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Way back in my post on the second proposition (which, wow, was over a month ago — I didn’t realize Peter and I had been Wittgenblogging for that long), I asked whether or not Wittgenstein believed that a priori reasoning was possible. In the proposition 5.133, we finally get an answer: “All deductions are made a priori.”
But that’s hardly Wittgenstein’s most interesting assertion as we near the end of the Tractatus Logico-Philosophicus. Now that he’s thoroughly laid the groundwork for his conception of logic, he’s starting to go further out on a limb regarding its implications. For example, I don’t really know what to make of this section:
5.541 At first sight it looks as if it were also possible for one proposition to occur in another in a different way. Particularly with certain forms of proposition in psychology, such as ‘A believes that p is the case’ and ‘A has the thought p’, etc. For if these are considered superficially, it looks as if the proposition p stood in some kind of relation to an object A. (And in modern theory of knowledge (Russell, Moore, etc.) these propositions have actually be construed in this way.)
5.542 It is clear, however, that ‘A believes that p’, ‘A has the thought p’, and ‘A says p’ are of the form ‘“p” says p’: and this does not involve a correlation of a fact with an object, but rather the correlation of facts by means of the correlation of their objects.
5.5421 This shows too that there is no such thing as the soul — the subject, etc. — as it is conceived in the superficial psychology of the present day. Indeed a composite soul would no longer be a soul.
I’ve puzzled over this as much as anything else in the Tractatus, and I still can’t quite figure it out. I think he’s arguing that the subject I is the sum of my beliefs and thoughts, and not a different entity that produces and possesses those thoughts. Since the soul is supposed to be one unified entity, distinguishable and discrete from those beliefs and thoughts, it’s a linguistically incoherent concept. This reading is born out in 5.631, in which Wittgenstein says: “There is no such thing as the subject that thinks or entertains ideas.”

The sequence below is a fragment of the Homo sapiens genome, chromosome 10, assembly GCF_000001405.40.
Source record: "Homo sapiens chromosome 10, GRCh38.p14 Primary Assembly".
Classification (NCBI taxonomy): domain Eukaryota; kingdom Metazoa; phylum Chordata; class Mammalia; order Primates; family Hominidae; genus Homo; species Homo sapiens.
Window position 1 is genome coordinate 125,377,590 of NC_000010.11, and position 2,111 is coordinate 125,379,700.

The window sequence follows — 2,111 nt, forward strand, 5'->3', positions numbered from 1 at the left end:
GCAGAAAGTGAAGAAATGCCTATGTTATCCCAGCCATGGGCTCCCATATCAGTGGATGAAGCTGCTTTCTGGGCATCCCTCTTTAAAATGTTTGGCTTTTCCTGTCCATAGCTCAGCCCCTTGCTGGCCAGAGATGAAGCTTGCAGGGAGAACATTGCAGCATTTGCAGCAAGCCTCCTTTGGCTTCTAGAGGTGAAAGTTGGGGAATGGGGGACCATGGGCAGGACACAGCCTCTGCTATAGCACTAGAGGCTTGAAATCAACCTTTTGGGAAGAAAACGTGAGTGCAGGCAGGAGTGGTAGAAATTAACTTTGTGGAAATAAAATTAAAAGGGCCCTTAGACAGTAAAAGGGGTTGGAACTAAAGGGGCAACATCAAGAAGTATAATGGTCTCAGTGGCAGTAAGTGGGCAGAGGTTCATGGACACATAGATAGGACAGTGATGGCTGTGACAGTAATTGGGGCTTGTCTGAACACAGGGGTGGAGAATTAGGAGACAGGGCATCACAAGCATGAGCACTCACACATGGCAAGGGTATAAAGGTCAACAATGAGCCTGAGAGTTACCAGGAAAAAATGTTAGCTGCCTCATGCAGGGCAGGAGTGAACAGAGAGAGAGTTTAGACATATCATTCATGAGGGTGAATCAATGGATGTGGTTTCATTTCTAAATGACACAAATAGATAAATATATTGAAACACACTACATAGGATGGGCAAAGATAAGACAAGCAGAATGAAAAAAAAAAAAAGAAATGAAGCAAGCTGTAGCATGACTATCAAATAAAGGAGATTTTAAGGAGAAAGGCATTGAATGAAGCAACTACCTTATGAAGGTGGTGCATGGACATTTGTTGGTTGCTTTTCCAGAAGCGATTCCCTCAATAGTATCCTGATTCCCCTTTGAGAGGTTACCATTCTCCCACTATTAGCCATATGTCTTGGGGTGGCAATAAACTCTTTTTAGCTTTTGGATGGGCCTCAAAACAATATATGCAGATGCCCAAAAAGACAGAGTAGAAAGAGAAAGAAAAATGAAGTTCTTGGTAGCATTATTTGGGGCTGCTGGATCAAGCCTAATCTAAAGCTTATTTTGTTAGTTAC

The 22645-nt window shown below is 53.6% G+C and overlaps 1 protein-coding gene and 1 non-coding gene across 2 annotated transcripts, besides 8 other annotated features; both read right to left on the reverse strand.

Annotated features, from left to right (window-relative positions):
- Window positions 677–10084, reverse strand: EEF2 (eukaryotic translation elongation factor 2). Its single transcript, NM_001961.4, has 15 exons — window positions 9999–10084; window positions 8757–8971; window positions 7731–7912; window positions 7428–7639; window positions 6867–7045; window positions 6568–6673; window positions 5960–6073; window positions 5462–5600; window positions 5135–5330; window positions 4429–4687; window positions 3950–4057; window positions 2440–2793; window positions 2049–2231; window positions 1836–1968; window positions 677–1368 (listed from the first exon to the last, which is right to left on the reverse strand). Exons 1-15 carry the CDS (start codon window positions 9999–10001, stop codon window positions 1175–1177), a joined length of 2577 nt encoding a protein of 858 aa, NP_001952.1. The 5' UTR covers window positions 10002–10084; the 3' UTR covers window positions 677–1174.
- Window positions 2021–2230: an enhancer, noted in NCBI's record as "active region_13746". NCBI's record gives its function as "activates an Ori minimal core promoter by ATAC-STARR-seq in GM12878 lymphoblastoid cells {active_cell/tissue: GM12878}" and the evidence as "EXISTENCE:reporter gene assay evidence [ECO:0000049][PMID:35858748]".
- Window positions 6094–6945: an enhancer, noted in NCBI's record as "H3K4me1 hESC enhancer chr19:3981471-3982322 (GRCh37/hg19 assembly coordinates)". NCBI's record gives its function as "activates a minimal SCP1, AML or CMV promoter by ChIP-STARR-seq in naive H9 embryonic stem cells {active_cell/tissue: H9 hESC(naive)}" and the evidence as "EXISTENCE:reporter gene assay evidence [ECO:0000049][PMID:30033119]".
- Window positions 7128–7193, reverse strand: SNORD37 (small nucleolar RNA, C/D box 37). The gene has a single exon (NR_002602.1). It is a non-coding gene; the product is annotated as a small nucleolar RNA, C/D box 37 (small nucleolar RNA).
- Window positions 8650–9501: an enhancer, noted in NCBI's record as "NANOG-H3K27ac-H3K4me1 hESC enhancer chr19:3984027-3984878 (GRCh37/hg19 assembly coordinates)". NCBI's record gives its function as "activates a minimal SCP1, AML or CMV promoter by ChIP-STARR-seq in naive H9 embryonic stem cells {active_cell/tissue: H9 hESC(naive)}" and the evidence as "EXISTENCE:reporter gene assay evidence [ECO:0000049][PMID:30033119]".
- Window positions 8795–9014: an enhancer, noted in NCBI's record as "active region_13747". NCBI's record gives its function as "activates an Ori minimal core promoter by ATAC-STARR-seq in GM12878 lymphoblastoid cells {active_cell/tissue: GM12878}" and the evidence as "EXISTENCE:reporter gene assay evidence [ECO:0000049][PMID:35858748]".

So what is the self? Wittgenstein calls it “the limit of the world.” It is the one thing that we cannot speak of, and since “the limits of my language mean the limits of my world,” that means it is not a part of that world. Wittgenstein again: “You will say that this is exactly like the case of the eye and the visual field. But really you do not see the eye. And nothing in the visual field allows you to infer that it is seen by an eye.” Similarly, nothing in our thoughts allow us to infer that they are being thought by a self.
Unless I’m grievously misreading here, Wittgenstein’s interpretation of the mind-body problem actually lends some credence to Sartre’s conception of a division between being-for-itself and being-in-itself (which I’ve previously argued for as the criteria by which to separate persons from non-persons). I think Sartre sees this as actual metaphysical categories, which is a bridge too far for me, but I think Wittgenstein might join me in comfortably describing the difference between -for-itself and -in-itself as a meaningful phenomenological distinction.